The recent editorial, “I ain’t much, but I’m all I think about“ (May 2011) raises some very valid points about money, shared sacrifice, and lifestyle. In our upstate New York practice, my partners and I work very hard (we all perform 275 to 375 cases a year) but none of us seems to enjoy the trappings you suggest. The fanciest car in the practice is a new VW Jetta TDI—no Porsches, no Hummers. No one lives in a 5,000-square foot house. None of us has an “eight-figure” retirement account—not even close. At the end of the day, despite my savings, my retirement account may be worth less than the pension of a New York State school teacher who retires at age 56 (as many do) and lives another 30 years. I’m happy with my current level of sacrifice.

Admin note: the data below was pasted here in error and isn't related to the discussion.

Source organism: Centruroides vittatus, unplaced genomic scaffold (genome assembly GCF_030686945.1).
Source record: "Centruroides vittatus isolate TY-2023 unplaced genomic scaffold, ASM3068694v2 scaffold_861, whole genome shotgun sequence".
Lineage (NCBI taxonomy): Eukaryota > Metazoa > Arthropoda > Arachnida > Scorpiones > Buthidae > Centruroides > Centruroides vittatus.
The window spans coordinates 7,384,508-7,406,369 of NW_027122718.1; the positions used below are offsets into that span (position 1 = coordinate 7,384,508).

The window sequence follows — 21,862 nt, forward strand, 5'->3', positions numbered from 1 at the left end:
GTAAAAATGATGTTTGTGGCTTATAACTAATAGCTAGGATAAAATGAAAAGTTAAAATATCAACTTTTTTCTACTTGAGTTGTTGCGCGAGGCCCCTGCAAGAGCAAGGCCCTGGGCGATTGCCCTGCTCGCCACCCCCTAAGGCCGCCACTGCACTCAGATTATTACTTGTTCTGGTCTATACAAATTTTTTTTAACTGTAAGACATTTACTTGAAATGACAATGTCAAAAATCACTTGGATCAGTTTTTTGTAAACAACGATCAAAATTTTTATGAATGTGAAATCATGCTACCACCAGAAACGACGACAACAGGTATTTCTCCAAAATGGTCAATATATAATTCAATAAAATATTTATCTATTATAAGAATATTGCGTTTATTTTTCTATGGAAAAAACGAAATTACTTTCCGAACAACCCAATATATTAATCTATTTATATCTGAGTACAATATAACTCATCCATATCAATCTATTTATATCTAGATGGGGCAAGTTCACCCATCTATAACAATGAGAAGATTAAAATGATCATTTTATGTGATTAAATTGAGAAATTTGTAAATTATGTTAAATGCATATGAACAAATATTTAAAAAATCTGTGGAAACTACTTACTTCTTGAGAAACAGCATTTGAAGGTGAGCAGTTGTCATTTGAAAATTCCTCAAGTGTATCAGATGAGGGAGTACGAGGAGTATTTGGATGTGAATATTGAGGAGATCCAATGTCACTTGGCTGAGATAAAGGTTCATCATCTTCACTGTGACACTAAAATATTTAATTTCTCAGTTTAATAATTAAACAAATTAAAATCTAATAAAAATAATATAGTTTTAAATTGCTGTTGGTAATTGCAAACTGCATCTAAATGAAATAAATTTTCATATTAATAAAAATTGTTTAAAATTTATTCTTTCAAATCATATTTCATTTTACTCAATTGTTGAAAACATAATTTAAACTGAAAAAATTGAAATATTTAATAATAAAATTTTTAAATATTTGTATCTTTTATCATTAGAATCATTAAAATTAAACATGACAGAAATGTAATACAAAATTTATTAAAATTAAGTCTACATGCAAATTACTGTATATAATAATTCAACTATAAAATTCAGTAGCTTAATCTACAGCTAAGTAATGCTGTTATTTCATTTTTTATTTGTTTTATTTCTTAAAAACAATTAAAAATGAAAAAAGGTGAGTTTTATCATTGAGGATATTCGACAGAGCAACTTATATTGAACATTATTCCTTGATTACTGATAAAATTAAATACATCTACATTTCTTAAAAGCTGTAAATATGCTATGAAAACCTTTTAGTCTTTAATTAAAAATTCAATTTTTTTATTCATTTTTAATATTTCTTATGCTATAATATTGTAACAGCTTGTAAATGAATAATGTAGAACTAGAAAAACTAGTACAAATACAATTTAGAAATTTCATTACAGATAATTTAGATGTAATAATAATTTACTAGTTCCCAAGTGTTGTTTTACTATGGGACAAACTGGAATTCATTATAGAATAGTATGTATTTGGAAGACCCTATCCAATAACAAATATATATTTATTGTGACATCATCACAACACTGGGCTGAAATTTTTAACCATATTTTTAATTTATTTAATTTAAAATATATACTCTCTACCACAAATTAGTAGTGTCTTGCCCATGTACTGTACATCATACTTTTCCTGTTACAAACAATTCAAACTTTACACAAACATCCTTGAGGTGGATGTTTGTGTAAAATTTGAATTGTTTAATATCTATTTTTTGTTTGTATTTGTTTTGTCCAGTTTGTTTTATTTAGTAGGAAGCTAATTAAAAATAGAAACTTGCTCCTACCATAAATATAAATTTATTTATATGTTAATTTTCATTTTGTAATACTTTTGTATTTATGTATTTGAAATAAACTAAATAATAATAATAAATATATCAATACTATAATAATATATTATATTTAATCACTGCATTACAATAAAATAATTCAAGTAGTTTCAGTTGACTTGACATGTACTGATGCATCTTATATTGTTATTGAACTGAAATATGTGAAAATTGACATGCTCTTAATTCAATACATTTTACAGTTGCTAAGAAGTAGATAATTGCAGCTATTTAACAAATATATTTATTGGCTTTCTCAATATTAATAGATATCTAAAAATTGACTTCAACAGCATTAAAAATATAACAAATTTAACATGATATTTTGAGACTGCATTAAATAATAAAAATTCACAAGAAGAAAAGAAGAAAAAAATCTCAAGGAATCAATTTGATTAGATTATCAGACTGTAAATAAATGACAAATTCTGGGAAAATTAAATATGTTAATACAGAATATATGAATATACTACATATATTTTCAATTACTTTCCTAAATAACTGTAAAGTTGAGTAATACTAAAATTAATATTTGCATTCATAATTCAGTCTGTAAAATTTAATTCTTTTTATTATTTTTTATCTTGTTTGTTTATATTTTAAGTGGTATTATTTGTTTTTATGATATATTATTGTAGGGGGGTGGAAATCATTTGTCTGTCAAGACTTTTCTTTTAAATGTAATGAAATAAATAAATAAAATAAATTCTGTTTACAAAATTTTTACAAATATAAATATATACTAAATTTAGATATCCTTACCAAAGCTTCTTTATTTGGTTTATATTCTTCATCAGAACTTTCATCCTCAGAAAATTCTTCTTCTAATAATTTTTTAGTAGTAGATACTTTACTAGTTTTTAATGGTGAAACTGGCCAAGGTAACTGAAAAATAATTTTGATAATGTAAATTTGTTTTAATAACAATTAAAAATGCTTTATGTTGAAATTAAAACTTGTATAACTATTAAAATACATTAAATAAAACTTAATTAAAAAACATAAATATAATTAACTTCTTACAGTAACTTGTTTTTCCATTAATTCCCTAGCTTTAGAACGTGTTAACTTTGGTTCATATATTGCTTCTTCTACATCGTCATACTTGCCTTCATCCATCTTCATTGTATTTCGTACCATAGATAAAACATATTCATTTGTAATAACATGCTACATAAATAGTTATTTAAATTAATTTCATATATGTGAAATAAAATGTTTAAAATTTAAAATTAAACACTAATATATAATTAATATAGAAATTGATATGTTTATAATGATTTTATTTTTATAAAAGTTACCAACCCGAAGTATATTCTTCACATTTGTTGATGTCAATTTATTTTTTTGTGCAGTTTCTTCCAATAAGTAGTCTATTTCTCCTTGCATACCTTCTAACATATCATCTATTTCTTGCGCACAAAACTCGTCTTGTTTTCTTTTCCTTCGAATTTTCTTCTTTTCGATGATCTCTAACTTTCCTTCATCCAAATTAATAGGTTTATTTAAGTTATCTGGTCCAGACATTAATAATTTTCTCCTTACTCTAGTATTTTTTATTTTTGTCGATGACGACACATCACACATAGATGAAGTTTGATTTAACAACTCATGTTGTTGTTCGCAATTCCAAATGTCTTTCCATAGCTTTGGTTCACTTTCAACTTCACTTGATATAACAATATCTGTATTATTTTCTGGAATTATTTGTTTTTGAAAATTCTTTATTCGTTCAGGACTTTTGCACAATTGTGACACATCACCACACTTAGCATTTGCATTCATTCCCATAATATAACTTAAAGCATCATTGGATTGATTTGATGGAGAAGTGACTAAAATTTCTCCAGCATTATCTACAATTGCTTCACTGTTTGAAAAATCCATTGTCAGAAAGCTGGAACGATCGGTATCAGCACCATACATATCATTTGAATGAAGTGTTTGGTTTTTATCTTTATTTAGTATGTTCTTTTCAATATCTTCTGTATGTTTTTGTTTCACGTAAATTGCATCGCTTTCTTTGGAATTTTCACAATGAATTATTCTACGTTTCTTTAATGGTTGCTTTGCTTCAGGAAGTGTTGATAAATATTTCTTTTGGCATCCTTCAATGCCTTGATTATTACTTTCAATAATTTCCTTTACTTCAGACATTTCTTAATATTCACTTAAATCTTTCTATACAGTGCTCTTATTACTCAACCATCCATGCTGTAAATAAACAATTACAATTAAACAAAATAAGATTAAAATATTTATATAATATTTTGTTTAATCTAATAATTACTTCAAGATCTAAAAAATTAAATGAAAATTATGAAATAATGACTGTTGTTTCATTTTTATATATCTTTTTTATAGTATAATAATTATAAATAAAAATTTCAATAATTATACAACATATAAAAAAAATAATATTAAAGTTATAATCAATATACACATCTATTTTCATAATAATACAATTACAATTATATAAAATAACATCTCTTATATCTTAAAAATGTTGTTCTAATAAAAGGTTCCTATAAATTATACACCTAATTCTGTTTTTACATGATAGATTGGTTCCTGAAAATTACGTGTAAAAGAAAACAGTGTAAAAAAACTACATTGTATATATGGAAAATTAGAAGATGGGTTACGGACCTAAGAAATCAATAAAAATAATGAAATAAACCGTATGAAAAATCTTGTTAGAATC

However, when elected officials, such as New York State Rep. Pedro Espada, can walk away from a string of shady Medicaid clinics built and run with a more than $12 million package—more than the combined after-tax annual salary of all the orthopaedic surgeons in Syracuse, NY—I have to say that I’m less than enthused about being the first to tighten my belt. When United Healthcare can hand its departing CEO (Bill McGuire) a $1 billion severance package, I have to say, “Wow—that’s a lot of knee replacements.”
Thanks for a thoughtful, provocative article.
Bruce Baird, MD
Setting Now Straight
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The photo on page 28 of the AAOS Now May 2011 issue was taken by Bob Knudson; the photos on pages 1 and 29 were taken by Erin Ransford.